As I wrote over at Anne Laurie's post, while Richardson makes several good points, there’s a huge difference between dealing with "real people" versus politicians, pundits and professional hacks. I can gently challenge my friend’s basically-otherwise-decent-and-occasionally-sweet mother on her homophobia, have a civil, good-natured discussion, get her to laugh, and maybe make some headway. It’s completely different with someone like Mark Williams, who’s a bullying, arrogant, angry racist and a general asshole otherwise to boot. Common ground with Williams would start with him acknowledging his “black folks’ letter to Lincoln” was racist. Common ground with Rush Limbaugh, Newt Gingrich, Sarah Palin, John Boehner and the rest would start with them joining the reality-based community and not lying constantly. Every so often liberals and other reasonable folk can extend an invitation to them to get off the Evil Train, but it’s foolhardy to expect that it will happen. When Andrew Breitbart, Karl Rove and Grover Norquist openly seek the permanent destruction of liberals, liberal institutions, and the Democratic Party, it's wise to take them at their word. By all means, let's have conversations with real people who might be able to de-escalate or have a reality-based conversation. But it doesn’t take a finely tuned bullshit detector to peg the truly crazy and the professional scumbags.
It would be naïve for liberals to think that a better idea or policy will prevail on its own without being pitched well, but it's also naïve to think that Newt Gingrich and company have any interest in running the country well. (Richardson, who recently wrote a superb, damning portrait of Gingrich, certainly isn't naïve, which is why that one post shouldn't be taken as a final statement. This post fleshes his views out further, and some of the disconnect may be semantic.)
This leaves liberal activists with some old dilemmas. One, what's the most effective political approach? Even if you have good policies (perhaps vastly superior policies), you still need to pitch them well. Second, on the more personal level - how do you fight evil people without losing your soul? (Pick other terms if you like, but I don't think "evil" should be reserved solely for fictional villains like Darth Vader. Severely hurting other people or your country, whether intentionally, blithely or recklessly, qualifies as "evil" in my book.) The current political climate is pretty insane, and trying to push back against the racism, Islamophobia, and eagerness to destroy the social safety net while giving even more wealth to the super-rich can all be maddening.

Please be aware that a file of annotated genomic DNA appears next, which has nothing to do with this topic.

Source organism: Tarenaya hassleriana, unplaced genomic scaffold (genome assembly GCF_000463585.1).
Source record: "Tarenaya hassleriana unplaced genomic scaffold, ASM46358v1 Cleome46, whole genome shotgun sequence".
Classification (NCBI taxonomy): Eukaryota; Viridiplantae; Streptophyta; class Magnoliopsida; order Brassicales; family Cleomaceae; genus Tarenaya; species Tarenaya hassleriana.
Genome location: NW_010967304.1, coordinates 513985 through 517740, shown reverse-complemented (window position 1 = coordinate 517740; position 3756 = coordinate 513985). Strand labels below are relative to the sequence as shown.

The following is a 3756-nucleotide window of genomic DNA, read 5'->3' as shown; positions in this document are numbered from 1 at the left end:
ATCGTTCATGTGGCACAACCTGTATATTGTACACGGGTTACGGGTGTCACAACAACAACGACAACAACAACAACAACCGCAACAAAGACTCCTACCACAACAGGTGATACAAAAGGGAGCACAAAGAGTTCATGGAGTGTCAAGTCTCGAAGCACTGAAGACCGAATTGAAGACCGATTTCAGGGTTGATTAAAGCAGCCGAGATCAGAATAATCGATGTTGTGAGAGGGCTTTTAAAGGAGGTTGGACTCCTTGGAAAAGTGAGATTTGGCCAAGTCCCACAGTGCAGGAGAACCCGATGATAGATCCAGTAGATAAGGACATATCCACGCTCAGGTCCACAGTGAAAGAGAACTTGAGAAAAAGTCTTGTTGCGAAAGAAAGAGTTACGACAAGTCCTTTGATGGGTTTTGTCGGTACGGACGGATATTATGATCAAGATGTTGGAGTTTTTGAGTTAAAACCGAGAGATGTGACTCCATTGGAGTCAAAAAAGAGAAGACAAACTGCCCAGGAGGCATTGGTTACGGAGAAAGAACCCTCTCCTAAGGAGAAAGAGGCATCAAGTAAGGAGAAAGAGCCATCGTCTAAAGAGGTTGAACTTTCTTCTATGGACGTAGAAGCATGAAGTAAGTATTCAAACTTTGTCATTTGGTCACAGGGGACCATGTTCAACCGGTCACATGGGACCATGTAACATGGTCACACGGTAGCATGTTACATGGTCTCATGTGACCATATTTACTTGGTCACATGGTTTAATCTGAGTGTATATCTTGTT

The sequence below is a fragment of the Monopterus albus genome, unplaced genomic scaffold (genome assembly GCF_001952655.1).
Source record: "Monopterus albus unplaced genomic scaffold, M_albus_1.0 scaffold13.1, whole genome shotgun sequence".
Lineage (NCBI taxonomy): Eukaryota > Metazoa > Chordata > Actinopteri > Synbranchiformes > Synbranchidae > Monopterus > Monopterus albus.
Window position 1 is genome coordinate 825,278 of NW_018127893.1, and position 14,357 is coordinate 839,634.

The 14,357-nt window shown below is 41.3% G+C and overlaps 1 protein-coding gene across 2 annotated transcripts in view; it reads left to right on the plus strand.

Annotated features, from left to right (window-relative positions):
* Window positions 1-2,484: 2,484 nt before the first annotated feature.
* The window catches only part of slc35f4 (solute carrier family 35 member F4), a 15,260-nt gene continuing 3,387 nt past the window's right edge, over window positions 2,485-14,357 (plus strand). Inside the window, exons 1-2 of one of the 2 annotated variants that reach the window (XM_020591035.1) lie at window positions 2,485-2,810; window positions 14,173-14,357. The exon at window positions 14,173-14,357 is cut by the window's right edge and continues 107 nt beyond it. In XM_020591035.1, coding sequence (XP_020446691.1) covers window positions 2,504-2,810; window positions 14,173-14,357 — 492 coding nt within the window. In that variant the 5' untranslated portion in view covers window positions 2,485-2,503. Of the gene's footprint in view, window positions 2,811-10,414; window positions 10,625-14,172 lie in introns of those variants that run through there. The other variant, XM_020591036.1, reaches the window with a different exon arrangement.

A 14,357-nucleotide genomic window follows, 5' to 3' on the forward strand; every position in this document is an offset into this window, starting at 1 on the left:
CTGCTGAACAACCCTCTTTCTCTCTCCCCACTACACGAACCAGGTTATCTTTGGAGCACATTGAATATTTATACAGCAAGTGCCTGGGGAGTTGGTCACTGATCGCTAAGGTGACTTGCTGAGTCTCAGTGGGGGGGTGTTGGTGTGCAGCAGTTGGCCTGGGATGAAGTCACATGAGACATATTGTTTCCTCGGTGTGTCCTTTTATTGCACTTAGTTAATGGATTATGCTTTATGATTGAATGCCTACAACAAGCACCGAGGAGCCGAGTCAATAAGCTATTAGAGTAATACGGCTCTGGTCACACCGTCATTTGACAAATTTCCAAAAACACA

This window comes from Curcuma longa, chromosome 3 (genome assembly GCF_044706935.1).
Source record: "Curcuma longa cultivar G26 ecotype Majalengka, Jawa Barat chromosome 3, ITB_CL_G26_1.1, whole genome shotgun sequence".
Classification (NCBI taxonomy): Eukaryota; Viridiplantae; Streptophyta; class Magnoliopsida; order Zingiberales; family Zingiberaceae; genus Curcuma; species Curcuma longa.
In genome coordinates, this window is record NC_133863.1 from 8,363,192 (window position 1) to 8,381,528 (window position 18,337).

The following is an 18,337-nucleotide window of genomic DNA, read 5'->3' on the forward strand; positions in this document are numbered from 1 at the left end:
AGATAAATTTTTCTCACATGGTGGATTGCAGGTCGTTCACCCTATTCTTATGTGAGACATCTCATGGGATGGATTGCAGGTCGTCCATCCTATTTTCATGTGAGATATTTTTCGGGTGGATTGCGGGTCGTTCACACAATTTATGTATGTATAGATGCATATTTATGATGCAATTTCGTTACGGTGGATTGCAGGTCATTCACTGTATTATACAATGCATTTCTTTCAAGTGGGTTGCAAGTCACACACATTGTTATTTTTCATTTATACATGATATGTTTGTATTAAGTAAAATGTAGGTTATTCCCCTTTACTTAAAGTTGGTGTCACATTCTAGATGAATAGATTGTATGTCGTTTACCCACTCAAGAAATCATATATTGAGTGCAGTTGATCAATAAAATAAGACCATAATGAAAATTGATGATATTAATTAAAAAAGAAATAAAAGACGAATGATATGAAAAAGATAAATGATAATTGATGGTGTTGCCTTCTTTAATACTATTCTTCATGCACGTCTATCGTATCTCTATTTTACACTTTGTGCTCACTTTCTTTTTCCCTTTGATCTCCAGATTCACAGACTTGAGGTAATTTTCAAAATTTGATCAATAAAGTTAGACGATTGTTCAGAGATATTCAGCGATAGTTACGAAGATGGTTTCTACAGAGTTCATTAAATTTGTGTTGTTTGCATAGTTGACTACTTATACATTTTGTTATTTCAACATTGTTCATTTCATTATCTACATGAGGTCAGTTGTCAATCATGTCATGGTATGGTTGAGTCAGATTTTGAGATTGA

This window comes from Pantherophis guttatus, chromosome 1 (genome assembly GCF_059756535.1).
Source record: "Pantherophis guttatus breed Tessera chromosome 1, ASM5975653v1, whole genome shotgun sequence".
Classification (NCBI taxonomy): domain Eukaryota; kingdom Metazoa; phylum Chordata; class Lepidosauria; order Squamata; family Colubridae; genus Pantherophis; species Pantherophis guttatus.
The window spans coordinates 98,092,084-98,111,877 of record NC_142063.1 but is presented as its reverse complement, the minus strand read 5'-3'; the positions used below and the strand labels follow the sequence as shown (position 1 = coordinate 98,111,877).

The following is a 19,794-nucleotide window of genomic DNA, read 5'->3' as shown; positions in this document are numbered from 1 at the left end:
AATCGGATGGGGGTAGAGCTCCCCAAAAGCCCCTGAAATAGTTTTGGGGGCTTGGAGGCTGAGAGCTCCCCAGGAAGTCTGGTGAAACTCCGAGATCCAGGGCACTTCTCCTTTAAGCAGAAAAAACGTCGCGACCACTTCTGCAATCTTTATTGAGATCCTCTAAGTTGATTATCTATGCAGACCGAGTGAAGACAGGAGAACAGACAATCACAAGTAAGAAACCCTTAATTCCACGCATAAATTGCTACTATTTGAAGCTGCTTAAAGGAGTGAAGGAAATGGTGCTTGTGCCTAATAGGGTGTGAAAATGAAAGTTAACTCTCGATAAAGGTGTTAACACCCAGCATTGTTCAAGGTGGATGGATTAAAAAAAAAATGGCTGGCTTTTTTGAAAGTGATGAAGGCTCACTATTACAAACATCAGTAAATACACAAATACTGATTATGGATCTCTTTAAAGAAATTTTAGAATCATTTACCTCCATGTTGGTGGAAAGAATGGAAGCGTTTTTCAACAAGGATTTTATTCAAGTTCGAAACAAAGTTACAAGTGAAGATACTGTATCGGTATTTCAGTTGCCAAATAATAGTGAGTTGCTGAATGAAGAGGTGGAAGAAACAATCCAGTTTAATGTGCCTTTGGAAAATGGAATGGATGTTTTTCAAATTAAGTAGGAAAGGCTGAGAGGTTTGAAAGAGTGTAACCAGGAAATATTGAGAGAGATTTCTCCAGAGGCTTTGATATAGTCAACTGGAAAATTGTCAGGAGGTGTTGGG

Blue Gal recently tackled these issues from a personal, Christian, Quaker perspective. I find myself repeatedly returning to them (probably in most depth in "Concern Trolls for Nixon"). There isn't one, easy answer. However, when it comes to the national political discourse, it's a major battle merely to have a reality-based discussion in the first place, before we even get to the question of what the hell we should actually do.
The dynamics may be different on the ground level, and it's very helpful to distinguish between the professional hacks and average citizens. Mrs. Polly at Rumproast interviewed some protesters of the "Ground Zero Mosque" (that isn't really a mosque and isn't at Ground Zero). If you head over to watch it, the exchange is pretty civil, and the two protesters don't seem like bad guys per se. But they've been lied to, they're upset, and they will not acknowledge the contradictions in their stance. Maybe they can admit it all to themselves later. More likely, they won't ever directly back down and admit they’re wrong. If they get something out of their fight, some concession from the other side (move it another two blocks!), then maybe they can let it go. They won't lose face that way.
Now granted, liberals should anticipate such things in their political calculations, and practice good negotiation strategies (start with a more liberal stance and compromise to the more "centrist" position, rather than starting with the "centrist" position – looking at you, Obama administration and Democratic leadership). However, "compromise" doesn't work when it's an essential issue, such as Freedom of Religion. Those two protesters might eventually back down or see the light, but the sincerely crazy wingnuts (Pam Geller) and professional bullshitters (Newt Gingrich) of the world will never stop. At best, they'll merely change their pitches. And the right-wing noise machine is powerful, coloring every "debate," and inventing fake scandals all the time. Liberals simply can't anticipate them all. Professional conservative hacks enter debate, discussion and negotiation in bad faith, and generally the conservative base sincerely believes their bullshit. It's folly to ignore this. "Anticipation" and strategy have to encompass combating these overall dynamics and changing them, versus constantly playing defense by debunking one fake scandal after another. Good debunks are very important, but a larger political framework must be offered to combat the crap spewed constantly by Fox News and the gang.